Automated deep brain stimulation programming based on electrode location: a randomised, crossover trial using a data-driven algorithm.

Roediger J, Dembek TA, Achtzehn J, Busch JL, Kr├Ąmer AP, Faust K, Schneider GH, Krause P, Horn A, K├╝hn AA.
The Lancet Digital Health.



Deep brain stimulation┬á(DBS) of the┬ásubthalamic nucleus┬á(STN) is highly effective in controlling motor symptoms in patients with┬áParkinson’s disease. However, correct selection of stimulation parameters is pivotal to treatment success and currently follows a time-consuming and demanding trial-and-error process. We aimed to assess treatment effects of stimulation parameters suggested by a recently published algorithm (StimFit) based on neuroimaging data.


This double-blind, randomised, crossover, non-inferiority trial was carried out at Charit├ę ÔÇô Universit├Ątsmedizin, Berlin, Germany, and enrolled patients with Parkinson’s disease treated with directional octopolar electrodes targeted at the STN. All patients had undergone DBS programming according to our centre’s standard of care (SoC) treatment before study recruitment. Based on perioperative imaging data, DBS electrodes were reconstructed and StimFit was applied to suggest optimal stimulation settings. Patients underwent motor assessments using the┬áMovement Disorder┬áSociety-Sponsored Revision of the┬áUnified Parkinson’s Disease Rating Scale┬ápart III (MDS-UPDRS-III) during OFF-medication and in OFF-stimulation and ON-stimulation states under both conditions, StimFit and SoC parameter settings. Patients were randomly assigned (1:1) to receive either StimFit-programmed DBS first and SoC-programmed DBS second, or SoC-programmed DBS first and StimFit-programmed DBS second. The allocation schedule was generated using a computerised random number generator. Both the rater and patients were masked to the sequence of SoC and StimFit stimulation conditions. All patients who participated in the study were included in the analysis. The primary endpoint of this study was the absolute mean difference between MDS-UPDRS-III scores under StimFit and SoC stimulation, with a non-inferiority margin of 5 points. The study was registered at the German Register for Clinical Trials (DRKS00023115), and is complete.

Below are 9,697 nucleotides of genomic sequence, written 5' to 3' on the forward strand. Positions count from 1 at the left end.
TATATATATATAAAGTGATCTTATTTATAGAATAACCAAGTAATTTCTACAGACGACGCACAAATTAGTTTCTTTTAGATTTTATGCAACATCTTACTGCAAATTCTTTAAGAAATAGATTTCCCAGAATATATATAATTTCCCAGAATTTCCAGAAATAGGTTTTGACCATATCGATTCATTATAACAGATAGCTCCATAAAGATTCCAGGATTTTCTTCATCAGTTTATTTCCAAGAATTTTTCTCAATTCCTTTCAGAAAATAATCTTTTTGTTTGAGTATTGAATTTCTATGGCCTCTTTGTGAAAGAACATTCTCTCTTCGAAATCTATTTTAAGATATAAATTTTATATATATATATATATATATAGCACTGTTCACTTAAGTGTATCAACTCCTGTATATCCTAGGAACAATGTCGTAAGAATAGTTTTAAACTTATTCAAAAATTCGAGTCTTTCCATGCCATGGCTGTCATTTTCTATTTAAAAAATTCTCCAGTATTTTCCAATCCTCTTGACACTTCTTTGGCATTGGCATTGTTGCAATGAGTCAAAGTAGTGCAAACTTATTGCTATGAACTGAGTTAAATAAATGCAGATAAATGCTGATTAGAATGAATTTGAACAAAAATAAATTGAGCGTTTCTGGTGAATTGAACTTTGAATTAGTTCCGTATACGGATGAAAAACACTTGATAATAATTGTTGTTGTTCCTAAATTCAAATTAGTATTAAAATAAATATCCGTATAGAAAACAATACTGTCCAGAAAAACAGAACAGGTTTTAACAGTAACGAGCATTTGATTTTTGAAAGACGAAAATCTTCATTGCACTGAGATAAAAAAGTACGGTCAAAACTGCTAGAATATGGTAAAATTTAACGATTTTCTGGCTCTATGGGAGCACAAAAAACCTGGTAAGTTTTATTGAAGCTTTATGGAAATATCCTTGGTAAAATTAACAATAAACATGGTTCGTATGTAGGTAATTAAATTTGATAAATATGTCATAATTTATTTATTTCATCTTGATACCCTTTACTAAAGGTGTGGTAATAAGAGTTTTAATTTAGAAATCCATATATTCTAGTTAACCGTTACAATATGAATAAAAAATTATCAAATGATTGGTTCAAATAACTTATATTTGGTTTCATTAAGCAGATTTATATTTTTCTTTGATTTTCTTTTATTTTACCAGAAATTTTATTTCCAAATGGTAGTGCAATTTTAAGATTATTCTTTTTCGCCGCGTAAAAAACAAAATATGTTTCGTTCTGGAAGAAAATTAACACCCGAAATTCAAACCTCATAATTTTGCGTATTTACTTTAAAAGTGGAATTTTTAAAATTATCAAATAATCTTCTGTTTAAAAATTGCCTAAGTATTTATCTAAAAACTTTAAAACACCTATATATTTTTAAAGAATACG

Between July 10, 2020, and Oct 28, 2021, 35 patients were enrolled in the study; 18 received StimFit followed by SoC stimulation, and 17 received SoC followed by StimFit stimulation. Mean MDS-UPDRS-III scores improved from 47┬Ě3 (SD 17┬Ě1) at OFF-stimulation baseline to 24┬Ě7 (SD 12┬Ě4) and 26┬Ě3 (SD 12┬Ě4) under SoC and StimFit stimulation, respectively. Mean difference between motor scores was ÔÇô1┬Ě6 (SD 7┬Ě1; 95% CI ÔÇô4┬Ě0 to 0┬Ě9; superiority test psuperiority=0┬Ě20; n=35), establishing non-inferiority of StimFit stimulation at a margin of ÔÇô5 points (non-inferiority test pnon-inferiority=0┬Ě0038). In six patients (17%), initial programming of StimFit settings resulted in acute side-effects and amplitudes were reduced until side-effects disappeared.


Automated data-driven algorithms can predict stimulation parameters that lead to motor symptom control comparable to SoC treatment. This approach could significantly decrease the time necessary to obtain optimal treatment parameters.

Published: Feb 2023